Debate on British Monarchy Essay - 878 Words | Cram

Ditchfield deals with this issue very directly: he uses Cannon's view as a launching pad for his explanation of the need for another study of George III. The justification he offers is convincing - or at any rate convinced me. He highlights three major recent developments in historical studies of the eighteenth century that earlier work on George III inevitably failed to address. The first is the recognition of the centrality of religion to a period in which it was once thought to be of declining importance. The second is the increasing awareness of the need to understand British history in a properly European context. A growing interest in monarchy as an institution that played a key role in popular identification with the nation is the third. Ditchfield accordingly offers us chapters on George III's religion, his role as a European figure, and his later popular phase, when he acted as a focus for national revival after defeat in the American war, and for a new form of patriotic pride at the time of the conflict with revolutionary France.

Discursive Essay - The British Monarchy - 1449 Words | Cram

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Should the british monarchy be abolished essay help

Dr Ditchfield is a leading historian of religion in eighteenth-century Britain, so it comes as no surprise that the chapter on George's religious views is the most original and insightful. George's refusal to accept Catholic emancipation as part of the Act of Union with Ireland in 1800 is often taken as an indication of his inflexible hostility to Catholicism and his unrelenting Protestantism. The picture painted by Ditchfield is certainly of George as a committed and pious Anglican, but as far from a hard-liner. He comes across in Ditchfield's account as a moderate Anglican - determined to maintain the Church's special position in national life, but sympathetic to Catholic grievances. Despite his unwillingness to accept full Catholic emancipation, he is not known to have objected to the relief measures for Catholics passed in the American and French Revolutionary Wars. While he was not prepared in 1800 to complete the process, he appears to have accepted that changing circumstances made Catholicism less of a threat to the British constitution than the republicanism of the rebellious American Protestants and the atheism of the French revolutionaries. George's attitude to Protestant Dissent was, if anything, more cautious than his attitude to Catholicism. In 1772-3 he was critical of bills coming before the British Parliament to exempt Dissenting ministers and schoolmasters from the requirement that they subscribe to the majority of the Anglican Church's 39 Articles. The support for the American rebels offered by many Dissenters no doubt increased the king's suspicions, as did the prominent part played by Dissenters in the movement for parliamentary reform. Yet even Dissenters could be viewed sympathetically. George established cordial relations with the English Moravians and he appointed the Quaker John Fothergill as one of the royal physicians.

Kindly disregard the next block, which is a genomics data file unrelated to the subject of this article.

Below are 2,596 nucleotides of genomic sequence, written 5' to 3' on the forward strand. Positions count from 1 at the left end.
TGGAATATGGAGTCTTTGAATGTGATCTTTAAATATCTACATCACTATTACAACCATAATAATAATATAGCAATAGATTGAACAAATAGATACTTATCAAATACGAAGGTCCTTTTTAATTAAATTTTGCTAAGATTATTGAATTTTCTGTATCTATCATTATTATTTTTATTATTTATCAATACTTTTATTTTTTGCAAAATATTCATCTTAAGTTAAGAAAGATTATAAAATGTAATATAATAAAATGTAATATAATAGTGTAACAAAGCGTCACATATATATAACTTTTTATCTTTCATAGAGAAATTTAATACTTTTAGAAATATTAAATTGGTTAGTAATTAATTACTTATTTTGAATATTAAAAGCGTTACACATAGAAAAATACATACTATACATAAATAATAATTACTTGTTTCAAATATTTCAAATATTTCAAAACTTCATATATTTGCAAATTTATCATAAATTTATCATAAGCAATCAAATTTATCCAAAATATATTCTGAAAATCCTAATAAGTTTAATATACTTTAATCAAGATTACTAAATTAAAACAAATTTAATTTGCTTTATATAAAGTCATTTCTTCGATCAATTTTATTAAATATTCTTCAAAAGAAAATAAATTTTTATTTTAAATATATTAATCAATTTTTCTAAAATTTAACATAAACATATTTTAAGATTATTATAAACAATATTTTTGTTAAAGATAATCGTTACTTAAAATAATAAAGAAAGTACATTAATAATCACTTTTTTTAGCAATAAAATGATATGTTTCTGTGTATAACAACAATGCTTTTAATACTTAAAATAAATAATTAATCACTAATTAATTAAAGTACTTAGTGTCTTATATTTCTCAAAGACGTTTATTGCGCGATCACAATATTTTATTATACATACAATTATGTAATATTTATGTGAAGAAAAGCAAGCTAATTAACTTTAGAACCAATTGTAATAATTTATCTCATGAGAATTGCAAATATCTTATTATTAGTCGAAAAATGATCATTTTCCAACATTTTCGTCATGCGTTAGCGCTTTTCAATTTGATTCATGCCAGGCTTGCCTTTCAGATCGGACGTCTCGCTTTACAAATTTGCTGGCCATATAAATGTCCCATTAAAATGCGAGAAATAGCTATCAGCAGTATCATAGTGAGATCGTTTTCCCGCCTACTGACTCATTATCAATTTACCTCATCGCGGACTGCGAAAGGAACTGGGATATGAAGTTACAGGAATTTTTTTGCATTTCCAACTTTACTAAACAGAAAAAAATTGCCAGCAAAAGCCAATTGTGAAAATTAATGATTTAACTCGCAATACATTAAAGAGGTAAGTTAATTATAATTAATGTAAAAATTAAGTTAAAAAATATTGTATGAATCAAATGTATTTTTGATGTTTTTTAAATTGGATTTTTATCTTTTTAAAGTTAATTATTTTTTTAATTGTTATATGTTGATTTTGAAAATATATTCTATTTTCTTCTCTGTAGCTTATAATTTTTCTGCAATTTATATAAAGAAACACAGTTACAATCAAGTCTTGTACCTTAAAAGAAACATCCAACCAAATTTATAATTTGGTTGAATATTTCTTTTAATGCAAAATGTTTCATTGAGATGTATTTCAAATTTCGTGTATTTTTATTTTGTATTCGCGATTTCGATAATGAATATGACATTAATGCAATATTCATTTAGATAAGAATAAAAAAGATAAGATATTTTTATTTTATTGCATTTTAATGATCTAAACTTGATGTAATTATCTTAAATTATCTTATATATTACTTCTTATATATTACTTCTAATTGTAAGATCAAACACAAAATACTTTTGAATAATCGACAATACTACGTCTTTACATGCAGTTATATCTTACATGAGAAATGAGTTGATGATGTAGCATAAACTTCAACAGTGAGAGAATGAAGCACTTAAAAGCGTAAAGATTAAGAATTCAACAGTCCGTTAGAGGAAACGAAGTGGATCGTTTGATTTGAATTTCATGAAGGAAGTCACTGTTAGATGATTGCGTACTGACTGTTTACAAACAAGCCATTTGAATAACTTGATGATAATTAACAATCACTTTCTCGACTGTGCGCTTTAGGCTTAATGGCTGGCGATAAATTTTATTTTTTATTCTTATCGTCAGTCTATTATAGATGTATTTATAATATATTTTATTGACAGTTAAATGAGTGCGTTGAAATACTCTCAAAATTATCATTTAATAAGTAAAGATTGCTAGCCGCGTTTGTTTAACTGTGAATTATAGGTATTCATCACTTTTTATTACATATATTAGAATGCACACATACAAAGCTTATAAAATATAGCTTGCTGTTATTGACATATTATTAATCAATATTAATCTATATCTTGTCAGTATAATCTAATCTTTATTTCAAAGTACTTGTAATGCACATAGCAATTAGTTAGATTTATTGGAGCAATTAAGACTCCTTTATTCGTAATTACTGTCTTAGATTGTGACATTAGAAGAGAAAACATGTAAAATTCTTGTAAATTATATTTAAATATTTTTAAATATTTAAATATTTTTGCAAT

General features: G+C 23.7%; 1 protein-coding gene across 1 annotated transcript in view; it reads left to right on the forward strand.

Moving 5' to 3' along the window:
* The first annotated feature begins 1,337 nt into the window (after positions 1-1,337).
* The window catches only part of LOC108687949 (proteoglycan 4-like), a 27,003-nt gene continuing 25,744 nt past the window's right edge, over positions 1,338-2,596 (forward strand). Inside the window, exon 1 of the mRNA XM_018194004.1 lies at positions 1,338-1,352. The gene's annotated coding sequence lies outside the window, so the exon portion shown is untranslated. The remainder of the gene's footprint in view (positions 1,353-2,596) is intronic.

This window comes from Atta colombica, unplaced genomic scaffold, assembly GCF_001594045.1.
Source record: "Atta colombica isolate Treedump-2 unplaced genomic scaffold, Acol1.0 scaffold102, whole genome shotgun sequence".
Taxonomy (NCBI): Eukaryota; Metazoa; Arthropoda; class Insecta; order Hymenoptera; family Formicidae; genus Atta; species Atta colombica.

The best example of a monarchy is the British

The Irish problem would have been solved by a programme of mass confiscation and mass evangelization, leaving three Protestant kingdoms under one monarch. In short, had Guy Fawkes succeeded, the British state would have turned into a Protestant absolute monarchy as Sweden, Denmark, Saxony and Prussia all did in the course of the 17th century; but much stronger than any of those. As such, it would in turn have paid the price of this achievement, as its powerful monarchy collapsed in revolution in modern times.

The British monarchy has been alive, unbroken for nearly a thousand years.
Should the british monarchy be abolished essays

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The very existence of a monarchy is itself a profoundly political statement. It says very loudly that the people cannot be properly trusted, that the head of state must stand above the democratic process, that an accident of birth matters more than democratic will, that someone born into the right family is more fit to represent the nation than someone chosen by that nation itself. Insofar as the monarchy represents ‘continuity, tradition and dignity’, it is continuity with a Britain that no longer and should no longer exist, a tradition that speaks only to privilege and power, a dignity established through a legion of servants and minions.